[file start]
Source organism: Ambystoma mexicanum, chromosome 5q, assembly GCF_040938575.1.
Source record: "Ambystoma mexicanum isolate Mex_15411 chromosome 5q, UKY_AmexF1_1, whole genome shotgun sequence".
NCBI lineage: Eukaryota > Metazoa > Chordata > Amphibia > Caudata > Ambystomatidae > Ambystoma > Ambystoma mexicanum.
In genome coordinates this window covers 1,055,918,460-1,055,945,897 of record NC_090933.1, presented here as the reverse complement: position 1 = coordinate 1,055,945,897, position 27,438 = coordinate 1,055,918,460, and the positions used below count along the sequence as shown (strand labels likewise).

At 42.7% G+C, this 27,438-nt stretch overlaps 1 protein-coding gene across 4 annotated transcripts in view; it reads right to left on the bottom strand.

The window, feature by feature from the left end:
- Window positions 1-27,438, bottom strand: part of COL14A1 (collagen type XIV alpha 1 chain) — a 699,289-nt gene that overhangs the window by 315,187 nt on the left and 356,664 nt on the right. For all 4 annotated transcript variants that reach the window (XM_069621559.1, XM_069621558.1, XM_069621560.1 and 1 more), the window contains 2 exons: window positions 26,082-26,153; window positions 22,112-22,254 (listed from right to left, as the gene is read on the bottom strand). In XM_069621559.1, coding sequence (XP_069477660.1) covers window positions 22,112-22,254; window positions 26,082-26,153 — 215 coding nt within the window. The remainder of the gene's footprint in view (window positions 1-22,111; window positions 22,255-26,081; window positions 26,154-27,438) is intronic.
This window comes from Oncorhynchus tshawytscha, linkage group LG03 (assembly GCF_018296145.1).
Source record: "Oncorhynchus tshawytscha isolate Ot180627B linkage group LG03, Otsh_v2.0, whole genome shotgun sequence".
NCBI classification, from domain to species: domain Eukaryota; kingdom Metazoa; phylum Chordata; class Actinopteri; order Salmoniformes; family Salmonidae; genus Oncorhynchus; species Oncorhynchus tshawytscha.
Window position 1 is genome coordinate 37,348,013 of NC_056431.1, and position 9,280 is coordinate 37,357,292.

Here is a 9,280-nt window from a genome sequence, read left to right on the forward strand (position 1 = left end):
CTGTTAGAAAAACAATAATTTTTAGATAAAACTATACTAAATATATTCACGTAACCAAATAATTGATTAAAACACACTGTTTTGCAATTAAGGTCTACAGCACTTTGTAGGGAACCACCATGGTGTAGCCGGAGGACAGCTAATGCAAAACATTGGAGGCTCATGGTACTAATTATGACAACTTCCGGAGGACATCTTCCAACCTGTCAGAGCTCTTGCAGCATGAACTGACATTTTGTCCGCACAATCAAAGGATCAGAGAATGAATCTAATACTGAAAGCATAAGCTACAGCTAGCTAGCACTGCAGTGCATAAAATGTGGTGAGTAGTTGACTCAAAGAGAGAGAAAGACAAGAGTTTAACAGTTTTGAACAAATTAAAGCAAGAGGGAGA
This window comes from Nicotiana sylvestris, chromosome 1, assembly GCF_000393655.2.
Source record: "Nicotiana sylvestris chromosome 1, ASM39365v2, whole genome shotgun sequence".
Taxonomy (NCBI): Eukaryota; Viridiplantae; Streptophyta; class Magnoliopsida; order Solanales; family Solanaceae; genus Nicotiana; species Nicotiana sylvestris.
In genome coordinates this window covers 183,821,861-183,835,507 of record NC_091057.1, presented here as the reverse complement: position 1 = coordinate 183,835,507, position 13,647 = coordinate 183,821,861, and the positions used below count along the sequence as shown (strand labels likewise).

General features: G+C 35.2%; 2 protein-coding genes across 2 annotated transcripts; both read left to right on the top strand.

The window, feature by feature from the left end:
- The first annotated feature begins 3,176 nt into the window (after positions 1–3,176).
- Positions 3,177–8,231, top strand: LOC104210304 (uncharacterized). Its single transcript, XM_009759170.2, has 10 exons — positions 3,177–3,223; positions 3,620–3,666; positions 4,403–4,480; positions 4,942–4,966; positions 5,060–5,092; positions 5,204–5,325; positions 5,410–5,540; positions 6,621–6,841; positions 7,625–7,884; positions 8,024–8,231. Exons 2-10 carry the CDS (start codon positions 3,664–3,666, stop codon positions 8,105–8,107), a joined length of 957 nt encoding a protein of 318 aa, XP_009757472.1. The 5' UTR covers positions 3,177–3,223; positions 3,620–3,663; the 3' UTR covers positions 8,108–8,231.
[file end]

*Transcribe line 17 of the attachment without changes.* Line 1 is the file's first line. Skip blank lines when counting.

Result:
In genome coordinates this window covers 183,821,861-183,835,507 of record NC_091057.1, presented here as the reverse complement: position 1 = coordinate 183,835,507, position 13,647 = coordinate 183,821,861, and the positions used below count along the sequence as shown (strand labels likewise).